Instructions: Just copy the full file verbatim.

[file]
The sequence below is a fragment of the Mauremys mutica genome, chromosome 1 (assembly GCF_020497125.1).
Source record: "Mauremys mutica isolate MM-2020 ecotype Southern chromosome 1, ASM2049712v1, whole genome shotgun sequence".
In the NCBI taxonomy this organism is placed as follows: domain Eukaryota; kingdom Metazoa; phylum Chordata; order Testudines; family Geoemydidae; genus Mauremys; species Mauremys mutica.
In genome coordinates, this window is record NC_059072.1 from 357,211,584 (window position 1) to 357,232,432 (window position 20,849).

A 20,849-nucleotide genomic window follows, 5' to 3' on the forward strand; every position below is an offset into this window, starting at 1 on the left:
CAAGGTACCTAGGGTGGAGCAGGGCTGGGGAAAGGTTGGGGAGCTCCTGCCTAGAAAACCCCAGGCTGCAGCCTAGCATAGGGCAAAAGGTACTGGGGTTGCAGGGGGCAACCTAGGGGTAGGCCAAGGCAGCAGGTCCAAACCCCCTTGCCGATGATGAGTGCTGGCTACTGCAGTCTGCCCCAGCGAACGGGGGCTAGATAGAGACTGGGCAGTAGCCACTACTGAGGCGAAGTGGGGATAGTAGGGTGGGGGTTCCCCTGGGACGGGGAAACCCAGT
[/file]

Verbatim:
The sequence below is a fragment of the Mauremys mutica genome, chromosome 1 (assembly GCF_020497125.1).
Source record: "Mauremys mutica isolate MM-2020 ecotype Southern chromosome 1, ASM2049712v1, whole genome shotgun sequence".
In the NCBI taxonomy this organism is placed as follows: domain Eukaryota; kingdom Metazoa; phylum Chordata; order Testudines; family Geoemydidae; genus Mauremys; species Mauremys mutica.
In genome coordinates, this window is record NC_059072.1 from 357,211,584 (window position 1) to 357,232,432 (window position 20,849).

A 20,849-nucleotide genomic window follows, 5' to 3' on the forward strand; every position below is an offset into this window, starting at 1 on the left:
CAAGGTACCTAGGGTGGAGCAGGGCTGGGGAAAGGTTGGGGAGCTCCTGCCTAGAAAACCCCAGGCTGCAGCCTAGCATAGGGCAAAAGGTACTGGGGTTGCAGGGGGCAACCTAGGGGTAGGCCAAGGCAGCAGGTCCAAACCCCCTTGCCGATGATGAGTGCTGGCTACTGCAGTCTGCCCCAGCGAACGGGGGCTAGATAGAGACTGGGCAGTAGCCACTACTGAGGCGAAGTGGGGATAGTAGGGTGGGGGTTCCCCTGGGACGGGGAAACCCAGT